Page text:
Since red was found on the sleeves of the dress, the authors conclude that the garment consisted of a (red) blouse and a separate (white) skirt. They support their supposition with Archaic comparanda. However, while two colours in one garment might be theoretically possible, more images of Artemis' garment or a sketch showing the exact areas of the colour traces would have helped to follow and support the authors' contention. Moreover, a full-page image of the original sculpture next to the reconstruction would have been valuable to this discussion.
Of further interest is the authors' finding of solely yellow ochre in the hair. Since interpretation of the findings is too briefly treated in the chapter, it should be added here that the yellow ground seems to this reviewer to have been either the base for further shading of the blond hair with other colours or a base for gilding (even though neither other colours nor gold were detected).3
The analyses carried out by Brinkmann and collaborators showed that a broad range of pigments and colorants were used. Thus the authors are able to show anew that a careful differentiation among colour shades was made.
On this basis, the authors created a reconstruction of the Artemis showing the colours detected on the original.
Since the Pompeian Artemis imitates the Archaic style, the authors suggest that the statue might have been patterned after the late Archaic sculptures from Aegina. Though a more comprehensive study could possibly show closer comparanda from other sources, in general it is reasonable to wonder to what extent the Artemis was copied from Archaic originals and whether it was created as a Roman object aiming to look Archaic. As the authors state, the polychromy of the Artemis does not closely imitate Archaic polychromy but was influenced by contemporary (late- Hellenistic and Roman) practices, as attested, for instance, in the extensive use of Egyptian blue and madder.4
All in all, Primavesi's thorough analysis of Winckelmann's own development with regard to ancient polychromy based on one key sculpture he had studied and commented on, is an interesting and significant study that contributes to our knowledge of the history of archaeological research. Nevertheless, his presentation in some regards becomes nearly redundant. Timelines of both of the historic events concerning the Pompeian Artemis as well as the course of Winckelmann's publications would have been useful. Since the publication is a relatively short companion to the exhibition, the interpretation of the polychrome analyses of the Pompeian Artemis is kept brief; therefore, a further treatise on the Pompeian Artemis by the authors is strongly desired.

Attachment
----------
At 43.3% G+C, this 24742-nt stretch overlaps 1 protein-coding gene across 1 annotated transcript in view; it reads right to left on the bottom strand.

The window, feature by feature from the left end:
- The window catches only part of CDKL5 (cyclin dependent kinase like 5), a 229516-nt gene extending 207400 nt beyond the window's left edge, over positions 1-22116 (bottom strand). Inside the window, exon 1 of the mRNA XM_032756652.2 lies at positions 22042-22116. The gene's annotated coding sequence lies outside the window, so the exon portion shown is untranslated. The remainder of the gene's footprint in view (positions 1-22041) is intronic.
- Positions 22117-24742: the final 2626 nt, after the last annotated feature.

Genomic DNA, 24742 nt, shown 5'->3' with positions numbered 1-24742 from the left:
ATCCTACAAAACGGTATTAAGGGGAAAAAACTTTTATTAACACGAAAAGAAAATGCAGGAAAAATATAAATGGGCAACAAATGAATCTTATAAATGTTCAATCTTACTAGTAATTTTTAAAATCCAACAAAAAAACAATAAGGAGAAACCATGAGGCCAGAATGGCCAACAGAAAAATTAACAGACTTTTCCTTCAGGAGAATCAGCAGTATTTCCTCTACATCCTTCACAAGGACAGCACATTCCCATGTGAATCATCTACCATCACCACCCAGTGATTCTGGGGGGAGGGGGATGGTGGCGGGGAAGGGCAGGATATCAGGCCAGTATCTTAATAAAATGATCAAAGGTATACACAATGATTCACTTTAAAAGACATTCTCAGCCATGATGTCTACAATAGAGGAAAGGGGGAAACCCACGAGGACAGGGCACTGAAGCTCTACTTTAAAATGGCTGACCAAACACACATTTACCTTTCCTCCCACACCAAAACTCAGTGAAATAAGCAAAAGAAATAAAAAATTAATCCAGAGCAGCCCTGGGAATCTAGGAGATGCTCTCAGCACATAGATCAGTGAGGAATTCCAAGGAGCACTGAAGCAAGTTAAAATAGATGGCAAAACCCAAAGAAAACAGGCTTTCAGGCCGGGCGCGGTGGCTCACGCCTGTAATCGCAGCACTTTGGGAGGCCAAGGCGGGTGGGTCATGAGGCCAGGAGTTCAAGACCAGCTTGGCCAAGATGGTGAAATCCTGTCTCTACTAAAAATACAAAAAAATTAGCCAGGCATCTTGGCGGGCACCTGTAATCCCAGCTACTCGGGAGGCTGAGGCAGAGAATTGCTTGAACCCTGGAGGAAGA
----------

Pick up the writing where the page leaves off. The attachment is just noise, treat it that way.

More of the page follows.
Despite the suggestions mentioned, the catalogue is striking because of a focus on an interesting question, a significant sculpture examined through generations, and an excellent combination of a historic study and empirical examinations. Moreover, the volume fascinates through a great number of images of historic documents, colour remains and comparanda all of which are of high quality and of great value to this field of research.
Table of ContentsWorwort, Max Kunze, 7
Die Farben Antiker Marmorskulptur, Vinzenz Brinkmann, 9
Das Lächeln der Artemis, Wincklemanns Entdeckung der Farbigkeit griechischer Skulptur, Oliver Primavesi, 17
Alte Gewänder in Neuem Look, Beobachtungen zu den Farben der pompejanischen Artemis, Vinzenz Brinkmann, Ulrike Koch-Brinkmann, Heinrich Piening, 69
Katalog, Vinzenz Brinkmann, 87
1. Translation by H. F. Malgrave: J. J. Winckelmann, History of the Art of Antiquity (Los Angeles 2006) 195. Original: J. J. Winckelmann, Geschichte der Kunst des Alterthums (Dresden 1764) 147-148.
2. A. H. Borbein – M. Kunze (ed.), Johann Joachim Winckelmann: Anmerkungen über die Geschichte der Kunst des Alterthums. Dresden, 1967, Schriften und Nachlass 4, 4 (Mainz 2008) 159.
3. Ochre is well known as a base for gilded areas. See, for example, C. Blume, Die Polychromie hellenistischer Skulptur (forthcoming) or B. Bourgeois – P. Jockey, 'La Dorure des Marbres Grecs. Nouvelle Enquête sur la Sculpture Hellénistique de Délos.' JSAV, 2005, 253-316.
4. In contrast, the polychromy of a Classicising Pergamene sculpture followed Classical customs, though the ornamentation is clearly adapted by the Hellenistic painter: Berlin, Antikensammlung, AvP VII 23. See: C. Blume, Die Polychromie hellenistischer Skulptur (forthcoming).